Prepayment or Home Loan Balance Transfer: Which One Should You Choose?
In the past few months, the Reserve Bank of India has raised the repo rate or the repurchase rate by a total of 50 basis points, taking it to 6.50 in total. This has resulted in a subsequent increase in the marginal cost of funds based lending rate (MCLR), which in turn has led to a ride in the Home Loan interest rates. In line with this, the interest rate payable by both, new as well as existing customers has a hike. Evidently, it will lead to an overall increase in burden on the borrowers of this substantial credit.
Commonly, there exist two ways of reducing the overall interest outgo – Prepayment of the Home Loan or Home Loan Balance Transfer. While the former is feasible for those people who can manage to pay substantial sums of money to cover the outstanding loan balance, the latter is for those who can find a lender who offers a lower rate than their existing bank.
In order to understand, which of these two options will work best for you, you ought to know the nuances of both of them.
Home Loan Prepayment
As the term indicates, prepayment refers to the early payment of the outstanding loan amount, in part or full. In case you need to make the advance payment in part, the amount paid must be equal to or more than two months’ of equated monthly instalments (EMIs).
If you have a floating rate Home Loan, you will not be liable to pay any prepayment penalty. If however, you are servicing a fixed rate Home Loan, you may be asked to pay anywhere between 0.5 to 2.5%, and in some cases even up to 5%. This is necessarily a measure to recoup the losses that the bank suffers due to the lost interest. Moreover, it is a tool to deter you from making prepaying your loan. To avert this, it is best that you negotiate the terms of the loan before signing the agreement and make sure that the penalty is as little as possible. If that ship has sailed, it is advised that you compare the benefits of making prepayment against the cost of the same. If you find the deal to be beneficial, only then should you go ahead. If not, it is better that you stick to your regular schedule of paying the EMIs.
Given that the better part of interest charged on a Home Loan is levied within the first 7 to 9 years, it is recommended that you start making prepayments at the earliest possible so as to gain the maximum benefit. Later prepayments will not help you save much on interest, thus making the whole exercise rather worthless. Of course, if you merely want to do away with the financial commitment of making EMI payments, then even late prepayments make sense.
Not only will prepayment offer you the much-needed peace of mind, but will also help you regain the ownership of the house at the earliest. Besides, it will also help you allocate your income towards other financial obligations.
While prepayment might seem like the right, and often the most important thing to do, you must always make sure that you have sufficient funds set aside for any unforeseen emergencies, before putting all your funds towards the prepayment. Again, if you find an investment option that would help you earn more than you will be saving by prepaying, then you should use your excess funds towards the investment alternative.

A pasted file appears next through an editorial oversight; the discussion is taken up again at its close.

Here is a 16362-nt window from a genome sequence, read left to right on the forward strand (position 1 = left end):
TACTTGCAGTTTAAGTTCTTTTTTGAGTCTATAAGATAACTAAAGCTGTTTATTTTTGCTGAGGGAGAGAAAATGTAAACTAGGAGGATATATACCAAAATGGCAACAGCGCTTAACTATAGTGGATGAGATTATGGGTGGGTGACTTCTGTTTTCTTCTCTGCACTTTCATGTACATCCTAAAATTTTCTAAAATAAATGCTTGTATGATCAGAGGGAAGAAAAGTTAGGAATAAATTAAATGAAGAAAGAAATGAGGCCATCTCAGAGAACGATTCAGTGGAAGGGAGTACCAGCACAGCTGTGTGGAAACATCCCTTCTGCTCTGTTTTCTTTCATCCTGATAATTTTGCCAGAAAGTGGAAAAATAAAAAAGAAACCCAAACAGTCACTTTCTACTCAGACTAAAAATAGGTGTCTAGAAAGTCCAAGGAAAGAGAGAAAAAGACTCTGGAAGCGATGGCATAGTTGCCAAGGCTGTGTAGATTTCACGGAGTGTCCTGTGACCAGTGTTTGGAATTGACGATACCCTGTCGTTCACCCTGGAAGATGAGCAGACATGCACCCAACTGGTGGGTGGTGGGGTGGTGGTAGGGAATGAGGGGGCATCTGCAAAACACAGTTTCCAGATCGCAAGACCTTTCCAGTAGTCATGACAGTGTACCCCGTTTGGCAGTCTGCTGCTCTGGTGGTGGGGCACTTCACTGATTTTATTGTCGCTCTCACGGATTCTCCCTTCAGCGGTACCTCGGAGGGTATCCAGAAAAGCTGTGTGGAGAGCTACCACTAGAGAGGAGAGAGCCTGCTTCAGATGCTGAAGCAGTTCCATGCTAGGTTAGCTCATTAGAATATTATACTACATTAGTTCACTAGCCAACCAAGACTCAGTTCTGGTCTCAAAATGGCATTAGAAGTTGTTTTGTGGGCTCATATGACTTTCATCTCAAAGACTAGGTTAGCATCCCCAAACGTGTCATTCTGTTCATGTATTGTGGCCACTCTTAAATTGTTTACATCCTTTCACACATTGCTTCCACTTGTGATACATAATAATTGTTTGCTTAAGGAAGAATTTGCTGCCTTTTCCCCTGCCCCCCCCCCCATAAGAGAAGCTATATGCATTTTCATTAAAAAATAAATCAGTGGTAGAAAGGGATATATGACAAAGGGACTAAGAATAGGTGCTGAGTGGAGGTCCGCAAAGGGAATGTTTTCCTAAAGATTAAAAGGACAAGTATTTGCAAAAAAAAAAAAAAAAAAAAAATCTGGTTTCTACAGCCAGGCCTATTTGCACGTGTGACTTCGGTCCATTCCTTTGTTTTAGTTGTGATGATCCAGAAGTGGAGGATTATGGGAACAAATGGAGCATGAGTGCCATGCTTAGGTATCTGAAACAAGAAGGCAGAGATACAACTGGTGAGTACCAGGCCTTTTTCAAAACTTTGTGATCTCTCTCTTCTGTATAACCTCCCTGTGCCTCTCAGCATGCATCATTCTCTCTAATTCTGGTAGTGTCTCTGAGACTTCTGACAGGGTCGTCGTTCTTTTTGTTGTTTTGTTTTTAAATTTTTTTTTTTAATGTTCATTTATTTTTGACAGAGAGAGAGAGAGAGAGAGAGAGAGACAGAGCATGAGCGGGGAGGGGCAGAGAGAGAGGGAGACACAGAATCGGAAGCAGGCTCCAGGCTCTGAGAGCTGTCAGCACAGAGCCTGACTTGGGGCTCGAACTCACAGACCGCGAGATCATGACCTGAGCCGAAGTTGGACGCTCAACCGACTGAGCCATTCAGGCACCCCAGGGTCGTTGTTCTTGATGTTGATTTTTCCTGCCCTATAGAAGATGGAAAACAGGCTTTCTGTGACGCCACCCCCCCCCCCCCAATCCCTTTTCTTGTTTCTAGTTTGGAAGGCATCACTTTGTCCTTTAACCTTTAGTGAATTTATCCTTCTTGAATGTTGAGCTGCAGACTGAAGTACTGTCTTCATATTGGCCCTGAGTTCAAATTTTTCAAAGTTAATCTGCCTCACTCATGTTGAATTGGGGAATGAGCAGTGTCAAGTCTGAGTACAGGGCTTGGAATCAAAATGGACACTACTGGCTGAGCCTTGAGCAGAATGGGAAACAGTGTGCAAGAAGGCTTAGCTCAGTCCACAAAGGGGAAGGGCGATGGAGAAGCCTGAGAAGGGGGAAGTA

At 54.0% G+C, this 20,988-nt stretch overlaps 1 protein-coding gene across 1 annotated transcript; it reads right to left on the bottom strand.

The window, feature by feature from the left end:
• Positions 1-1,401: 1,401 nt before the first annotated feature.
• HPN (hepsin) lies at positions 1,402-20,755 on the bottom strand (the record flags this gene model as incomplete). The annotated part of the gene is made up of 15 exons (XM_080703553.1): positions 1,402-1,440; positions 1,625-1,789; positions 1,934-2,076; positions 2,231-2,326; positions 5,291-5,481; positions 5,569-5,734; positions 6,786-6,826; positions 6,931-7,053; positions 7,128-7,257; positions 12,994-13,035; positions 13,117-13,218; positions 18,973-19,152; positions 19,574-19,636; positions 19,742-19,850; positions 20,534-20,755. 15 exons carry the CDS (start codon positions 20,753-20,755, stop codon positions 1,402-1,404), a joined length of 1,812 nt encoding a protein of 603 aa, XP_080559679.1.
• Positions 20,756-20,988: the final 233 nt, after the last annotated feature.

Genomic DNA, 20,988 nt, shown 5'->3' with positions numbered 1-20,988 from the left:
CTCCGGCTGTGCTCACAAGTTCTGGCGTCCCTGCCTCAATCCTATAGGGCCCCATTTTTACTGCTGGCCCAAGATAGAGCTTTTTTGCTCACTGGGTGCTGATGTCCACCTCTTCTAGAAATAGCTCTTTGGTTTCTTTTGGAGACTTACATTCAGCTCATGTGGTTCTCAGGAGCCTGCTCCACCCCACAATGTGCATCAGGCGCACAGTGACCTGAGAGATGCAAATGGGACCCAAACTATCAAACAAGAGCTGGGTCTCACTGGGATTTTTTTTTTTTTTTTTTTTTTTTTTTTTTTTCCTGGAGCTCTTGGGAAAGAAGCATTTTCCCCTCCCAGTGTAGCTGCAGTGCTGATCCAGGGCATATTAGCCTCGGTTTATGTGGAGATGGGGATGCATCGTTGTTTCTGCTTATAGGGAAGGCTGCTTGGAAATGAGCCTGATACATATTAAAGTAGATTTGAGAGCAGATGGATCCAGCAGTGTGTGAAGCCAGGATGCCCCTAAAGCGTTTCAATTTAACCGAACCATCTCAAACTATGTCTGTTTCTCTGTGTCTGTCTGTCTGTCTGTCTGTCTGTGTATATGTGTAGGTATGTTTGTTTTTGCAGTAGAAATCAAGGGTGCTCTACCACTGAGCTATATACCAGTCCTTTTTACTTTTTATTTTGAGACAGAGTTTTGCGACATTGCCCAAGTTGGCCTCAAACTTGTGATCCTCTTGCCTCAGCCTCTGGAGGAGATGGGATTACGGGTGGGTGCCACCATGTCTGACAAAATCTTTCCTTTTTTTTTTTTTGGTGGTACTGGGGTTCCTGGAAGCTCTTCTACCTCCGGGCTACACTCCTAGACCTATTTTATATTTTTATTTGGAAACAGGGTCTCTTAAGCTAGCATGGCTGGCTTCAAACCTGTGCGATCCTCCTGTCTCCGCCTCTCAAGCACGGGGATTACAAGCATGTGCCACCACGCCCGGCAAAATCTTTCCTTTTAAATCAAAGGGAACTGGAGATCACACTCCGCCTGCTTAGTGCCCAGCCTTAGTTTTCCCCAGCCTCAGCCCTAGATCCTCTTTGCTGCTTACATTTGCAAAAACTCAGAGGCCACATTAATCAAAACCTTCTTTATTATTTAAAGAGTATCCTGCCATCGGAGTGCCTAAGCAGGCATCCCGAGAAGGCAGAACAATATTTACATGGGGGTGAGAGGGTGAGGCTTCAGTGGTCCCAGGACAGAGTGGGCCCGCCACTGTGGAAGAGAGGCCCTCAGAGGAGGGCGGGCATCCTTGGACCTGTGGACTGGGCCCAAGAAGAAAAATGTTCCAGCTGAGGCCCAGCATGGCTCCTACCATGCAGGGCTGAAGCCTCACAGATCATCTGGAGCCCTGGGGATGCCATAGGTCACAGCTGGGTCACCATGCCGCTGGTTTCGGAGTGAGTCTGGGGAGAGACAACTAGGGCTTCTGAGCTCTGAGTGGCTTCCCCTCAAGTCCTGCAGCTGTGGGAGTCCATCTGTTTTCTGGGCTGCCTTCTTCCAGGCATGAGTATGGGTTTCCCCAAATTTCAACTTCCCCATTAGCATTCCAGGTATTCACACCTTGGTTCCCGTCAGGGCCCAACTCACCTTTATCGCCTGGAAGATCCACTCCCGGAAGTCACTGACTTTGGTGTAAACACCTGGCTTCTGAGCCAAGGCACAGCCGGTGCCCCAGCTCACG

Home Loan Balance Transfer
As the name suggests, Home Loan Balance Transfer(HLBT) refers to transferring your balance Home Loan from your existing bank to another bank in lieu of better interest rates. This can prove to be an excellent alternative for you if you do not have the required quantum of saving that is needed to prepay the loan, but you still wish to reduce the overall interest outgo towards the mortgage. Then again, HLBT will prove to be beneficial for you, if you are currently servicing a fixed interest Home Loan, but foresee a drop in interest rates in the near future. In this case, shifting to a lender who offers a floating rate loan can help you save a significant amount of money that would have otherwise gone towards the interest.
As is the case with prepayment, HLBT also proves to be more beneficial if undertaken in the first few years of the loan. That being said, you must always compare the cost of HLBT, with the amount of savings that you expect. Here the cost of balance transfer refers to the one-time payments that you will be required to make to avail this facility. These charges include – prepayment penalty charged by your existing bank, processing fee charged by your new lender, valuation fee, legal fee, and documentation fee amongst others. Only if the calculations suggest that you will end up on the benefitting end, even after making these payments should you go ahead with your decision! If not, you should instead continue with your existing banks.
Then again, before going ahead with this alternative, it is advisable that you talk candidly about the situation with your existing bank. In a vast majority of cases, it has been seen that the current bank reduces the rate to match the offer of the new bank. Not only will this save you from the hassle of transferring the loan, but will also help you save the money that would have otherwise gone towards the one-time charges discussed above.
We hope that you now have a clear idea regarding two of the most effective measures that can help you save interest on your loans. Now, depending upon your savings, as well as other factors discussed above, you should arrive at a decision that will prove to be the most beneficial for you.
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